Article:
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|“Who taught millions to read but not one to sin
"Who taught millions to read but not one to sin." PORTRAIT OF NOAH WEBSTER, LL.D.
"Only two men have stood on the New World whose fame is so sure to last. Colum-
bus its discoverer, and Washington its savior, Webster is and will be its great teach-
er ; these three make our trinity of fame."
This eminent lexicographer was born at West Hartford, Connecticut, October
16, 1758. He entered Yale College in 1774, and graduating four years after, com-
menced the study of law, earning his support by school-teaching. In 1783, he
issued the first Spelling Book published in the United States ; he was the author
of an English Grammar, a History of the United States, and some minor treatises ;
but the great achievement of his life, that which will perpetuate his name, was his
American Dictionary of the English Language, which is now known as " Webster’s
American Quarto, Unabridged." He was connected with the newspaper press in
New York in 1793, subsequently he resided in Amherst, Massachusetts, and finally
settled in New Haven, Connecticut, representing the two latter places in the state
legislatures several years. Dr. Webster died after a short illness on the 28th of
May, 1843, in the eighty-fifth year of his age. He will long be remembered by
many as the youthful soldier, the thoughtful politician, the laborious lexicogra-
pher, and the Christian moralist " Who taught millions to read but not one to sin."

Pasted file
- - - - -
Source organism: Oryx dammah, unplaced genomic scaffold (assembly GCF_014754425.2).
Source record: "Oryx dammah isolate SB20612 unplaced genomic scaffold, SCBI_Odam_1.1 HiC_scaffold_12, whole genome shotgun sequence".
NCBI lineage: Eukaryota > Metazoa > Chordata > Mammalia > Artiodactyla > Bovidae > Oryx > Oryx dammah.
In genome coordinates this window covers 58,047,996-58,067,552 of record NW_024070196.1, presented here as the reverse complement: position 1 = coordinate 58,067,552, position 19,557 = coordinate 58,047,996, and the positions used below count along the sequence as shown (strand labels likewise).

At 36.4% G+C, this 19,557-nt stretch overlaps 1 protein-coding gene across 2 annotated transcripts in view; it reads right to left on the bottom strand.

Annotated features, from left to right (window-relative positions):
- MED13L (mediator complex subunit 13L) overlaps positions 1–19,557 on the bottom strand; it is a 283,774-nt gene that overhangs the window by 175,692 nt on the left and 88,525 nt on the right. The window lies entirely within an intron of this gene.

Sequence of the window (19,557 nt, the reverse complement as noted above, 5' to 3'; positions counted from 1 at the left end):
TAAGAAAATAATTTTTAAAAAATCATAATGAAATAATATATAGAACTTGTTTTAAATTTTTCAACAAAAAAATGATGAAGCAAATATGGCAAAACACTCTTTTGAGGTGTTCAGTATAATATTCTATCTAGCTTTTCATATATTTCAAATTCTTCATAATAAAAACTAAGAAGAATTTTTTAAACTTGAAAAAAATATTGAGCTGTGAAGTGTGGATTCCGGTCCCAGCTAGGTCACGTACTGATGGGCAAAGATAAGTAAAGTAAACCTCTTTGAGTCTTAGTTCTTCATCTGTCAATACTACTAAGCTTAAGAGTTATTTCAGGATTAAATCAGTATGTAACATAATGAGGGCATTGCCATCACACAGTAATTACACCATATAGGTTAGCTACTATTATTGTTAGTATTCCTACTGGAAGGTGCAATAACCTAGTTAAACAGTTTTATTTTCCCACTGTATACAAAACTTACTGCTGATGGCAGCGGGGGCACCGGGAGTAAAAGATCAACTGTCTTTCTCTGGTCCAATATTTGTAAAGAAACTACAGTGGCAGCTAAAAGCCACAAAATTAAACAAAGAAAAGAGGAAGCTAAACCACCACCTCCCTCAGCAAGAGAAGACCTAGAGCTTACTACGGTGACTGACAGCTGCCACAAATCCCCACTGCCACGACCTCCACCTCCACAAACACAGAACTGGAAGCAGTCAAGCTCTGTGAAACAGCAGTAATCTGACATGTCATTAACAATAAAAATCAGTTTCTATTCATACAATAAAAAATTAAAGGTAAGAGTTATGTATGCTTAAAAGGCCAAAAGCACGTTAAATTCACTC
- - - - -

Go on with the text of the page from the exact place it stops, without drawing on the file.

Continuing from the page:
New Groups : A New Society
In the tale of Rip Van Winkle, old Rip awoke from a twenty-year magic slumber to a dramatically changed world. Like the character in Washington Irving's allegory, Americans at the turn of the nineteenth century awakened to what the French traveler and political philosopher Alexis de Tocqueville called "a world...quite new." Americans abandoned or modified old institutions as they transformed themselves from British subjects to republican citizens.
The old monarchical society of the pre-Revolutionary era bound people together in unequal, patriarchal relationships. Powerful individuals bestowed their patronage, or "friendship," upon those beneath them in the social and political hierarchy. As de Tocqueville observed, aristocratic societies linked "everybody, in one long chain, from peasant to King." American independence and the ensuing republican order dissolved this old system. De Tocqueville found in his travels through the United States in the 1830s that democracy had "br[oken] the chain and free[d] each link" of the old hierarchical system. In the same period, however, inequalities of wealth and condition persisted, as did that most unrepublican of institutions, chattel slavery. Americans confined the political promises of the Revolution mainly to white, propertied males. At the same time, by embracing the idea of equality, Americans repudiated many of the coercive and unequal relationships that had defined pre-Revolutionary society.
Having rejected a monarchical form of government and society, Americans turned to new sources of cultural and political unity. The Revolution, the new Federal and State constitutions and, most of all, George Washington, quickly became venerated icons of the new nation. The new American citizens, having rejected relationships based upon lineage and patriarchy, instead tirelessly banded together in countless associations, societies, and reform movements. The educational and linguistic theories of Noah Webster epitomized the ways in which Americans constructed a new, republican identity for themselves and their new nation.
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Noah Webster illustration from "A Sequel to Webster's Elem. Spelling Book: or A Speller & Definer"
| publisher George F. Cooledge
| author William Greenleaf Webster (1805-1869)
| date 1845
| location New York
| process/materials printed paper, ink
| item type Books/Textbook / Schoolbooks
| accession # #L00.023.frex